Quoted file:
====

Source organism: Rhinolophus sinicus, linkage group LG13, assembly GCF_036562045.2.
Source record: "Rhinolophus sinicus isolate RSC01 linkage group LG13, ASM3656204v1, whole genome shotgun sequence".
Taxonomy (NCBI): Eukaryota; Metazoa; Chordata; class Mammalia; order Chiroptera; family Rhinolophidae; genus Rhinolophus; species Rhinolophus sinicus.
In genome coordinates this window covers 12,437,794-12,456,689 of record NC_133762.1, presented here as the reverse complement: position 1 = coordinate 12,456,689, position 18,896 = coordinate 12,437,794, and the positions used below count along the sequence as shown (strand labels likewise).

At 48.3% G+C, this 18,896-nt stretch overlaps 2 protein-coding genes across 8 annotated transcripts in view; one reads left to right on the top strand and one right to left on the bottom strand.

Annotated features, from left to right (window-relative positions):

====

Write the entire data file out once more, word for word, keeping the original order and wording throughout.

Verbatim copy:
Source organism: Rhinolophus sinicus, linkage group LG13, assembly GCF_036562045.2.
Source record: "Rhinolophus sinicus isolate RSC01 linkage group LG13, ASM3656204v1, whole genome shotgun sequence".
Taxonomy (NCBI): Eukaryota; Metazoa; Chordata; class Mammalia; order Chiroptera; family Rhinolophidae; genus Rhinolophus; species Rhinolophus sinicus.
In genome coordinates this window covers 12,437,794-12,456,689 of record NC_133762.1, presented here as the reverse complement: position 1 = coordinate 12,456,689, position 18,896 = coordinate 12,437,794, and the positions used below count along the sequence as shown (strand labels likewise).

At 48.3% G+C, this 18,896-nt stretch overlaps 2 protein-coding genes across 8 annotated transcripts in view; one reads left to right on the top strand and one right to left on the bottom strand.

Annotated features, from left to right (window-relative positions):